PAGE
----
A window opens on to the Big Bang


Discovery of gravitational waves sheds light on the birth of the universe and provides a final validation of Einstein. Philip Dooley reports.


BICEP2 and the South Pole Telescope in Antarctica.
Steffen Richter, Harvard University

Astronomers peering out into the clear Antarctic sky appear to have found a key missing piece of the puzzle to our universe.

Embedded in radiation from the Big Bang they found the signature of gravitational waves, first predicted by Einstein nearly a century ago. The discovery also validates an extraordinary model for the birth of the universe known as “inflation”, which was proposed by Massachusetts Institute of Technology physicist Alan Guth in 1980. The team headed by John Kovac from the Harvard-Smithsonian Centre for Astrophysics delivered their news at a press conference at Harvard University on 16 March.

“The significance of these new findings is enormous,” Guth told MIT News. “As far as we know, there is nothing other than inflation that can produce these waves.”

Inflation is a refinement of the Big Bang theory, which says that the universe underwent a period of prodigious growth in the first fractions of a second after its birth. Belgian Catholic priest and cosmologist George Lemaître proposed the Big Bang theory in 1931 to explain how all the galaxies in the sky seem to be moving away from us. His theory gave the universe an original birth moment at which its density was infinitely large and its size infinitely small, conditions that couldn’t help but cause a very big bang. Refinements of the theory in the 1970s added to the picture.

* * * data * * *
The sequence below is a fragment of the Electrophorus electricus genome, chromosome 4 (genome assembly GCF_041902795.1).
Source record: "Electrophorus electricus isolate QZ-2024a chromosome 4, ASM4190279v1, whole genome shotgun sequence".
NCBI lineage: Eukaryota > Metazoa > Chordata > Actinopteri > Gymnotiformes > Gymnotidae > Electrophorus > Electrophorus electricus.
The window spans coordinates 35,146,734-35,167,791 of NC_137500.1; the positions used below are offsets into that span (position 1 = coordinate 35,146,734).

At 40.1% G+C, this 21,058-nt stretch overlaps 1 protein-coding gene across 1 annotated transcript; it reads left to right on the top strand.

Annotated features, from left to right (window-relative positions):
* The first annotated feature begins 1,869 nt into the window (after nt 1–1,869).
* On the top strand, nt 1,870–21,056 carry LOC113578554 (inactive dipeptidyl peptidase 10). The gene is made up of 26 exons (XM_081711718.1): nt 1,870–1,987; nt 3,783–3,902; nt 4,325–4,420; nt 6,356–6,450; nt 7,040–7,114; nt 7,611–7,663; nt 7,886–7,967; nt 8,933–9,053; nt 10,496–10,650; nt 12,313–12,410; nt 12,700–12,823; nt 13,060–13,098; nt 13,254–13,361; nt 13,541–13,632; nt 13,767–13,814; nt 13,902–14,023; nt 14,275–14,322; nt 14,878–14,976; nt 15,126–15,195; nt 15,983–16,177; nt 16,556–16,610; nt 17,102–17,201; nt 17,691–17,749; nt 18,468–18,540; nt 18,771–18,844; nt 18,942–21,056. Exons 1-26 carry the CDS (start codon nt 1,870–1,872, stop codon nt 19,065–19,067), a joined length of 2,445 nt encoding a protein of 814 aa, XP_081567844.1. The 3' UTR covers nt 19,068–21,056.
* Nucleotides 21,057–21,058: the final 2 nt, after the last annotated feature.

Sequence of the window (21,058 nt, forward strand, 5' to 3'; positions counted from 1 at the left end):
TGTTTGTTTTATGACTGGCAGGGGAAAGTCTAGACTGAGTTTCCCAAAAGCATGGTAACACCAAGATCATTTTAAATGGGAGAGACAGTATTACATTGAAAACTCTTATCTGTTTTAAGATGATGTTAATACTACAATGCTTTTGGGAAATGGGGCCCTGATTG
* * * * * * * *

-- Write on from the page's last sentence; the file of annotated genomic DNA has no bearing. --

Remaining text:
Many variants of inflation theory emerged, some with exotic
predictions such as multiple universes.

For its first 380,000 years, the universe was a hot, seething soup of particles impenetrable to light. As it cooled, several things happened. The particles coalesced to form atoms, the soup cleared, and for the first time light was able to travel out through the universe. That ancient light is still echoing around the cosmos 13.8 billion years later, stretched and cooled a thousand-fold by the universe’s expansion. Today it is a faint glow that pervades the entire sky, known as the cosmic microwave background (CMB). One characteristic of that ancient afterglow is that wherever you look in the cosmos its intensity appears to be the same. And according to the Big Bang theorists' calculations that ought not to be the case.

Guth’s solution was to propose that during the Big Bang, the universe went through a faster-than-light expansion he dubbed “inflation”. He calculated it began a trillionth of a trillionth of a trillionth (10-36) of a second after the birth of the universe when it momentarily fell into a weird state dominated by a repulsive form of gravity which, instead of pulling things together, pushed everything apart exponentially.

Swirls detected in the cosmic microwave background that accompanied the Big Bang. – Harvard-Smithsonian Center for Astrophysics/Corbis

“At some point … the repulsive gravity turns off but the region continues to expand in a coasting pattern for billions of years to come,” Guth explained.

Guth knew his inflation model had shortcomings so he and other theoretical physicists of the day set about trying to refine it. Many variants of the theory emerged, some with exotic predictions such as multiple universes. One of the most robust models was by Andrei Linde, then at the Lebedev Physical Institute in Moscow. It predicted that the inflation period might have left a fingerprint in the CMB. In the early 1990s, the Cosmic Background Explorer Satellite (COBE) satellite found hints of this fingerprint in temperature fluctuations in the CMB.

Now Kovac and his team seem to have found the definitive evidence using a telescope at the Amundsen-Scott polar base with the acronym BICEP2, for Background Imaging of Cosmic Extragalactic Polarisation.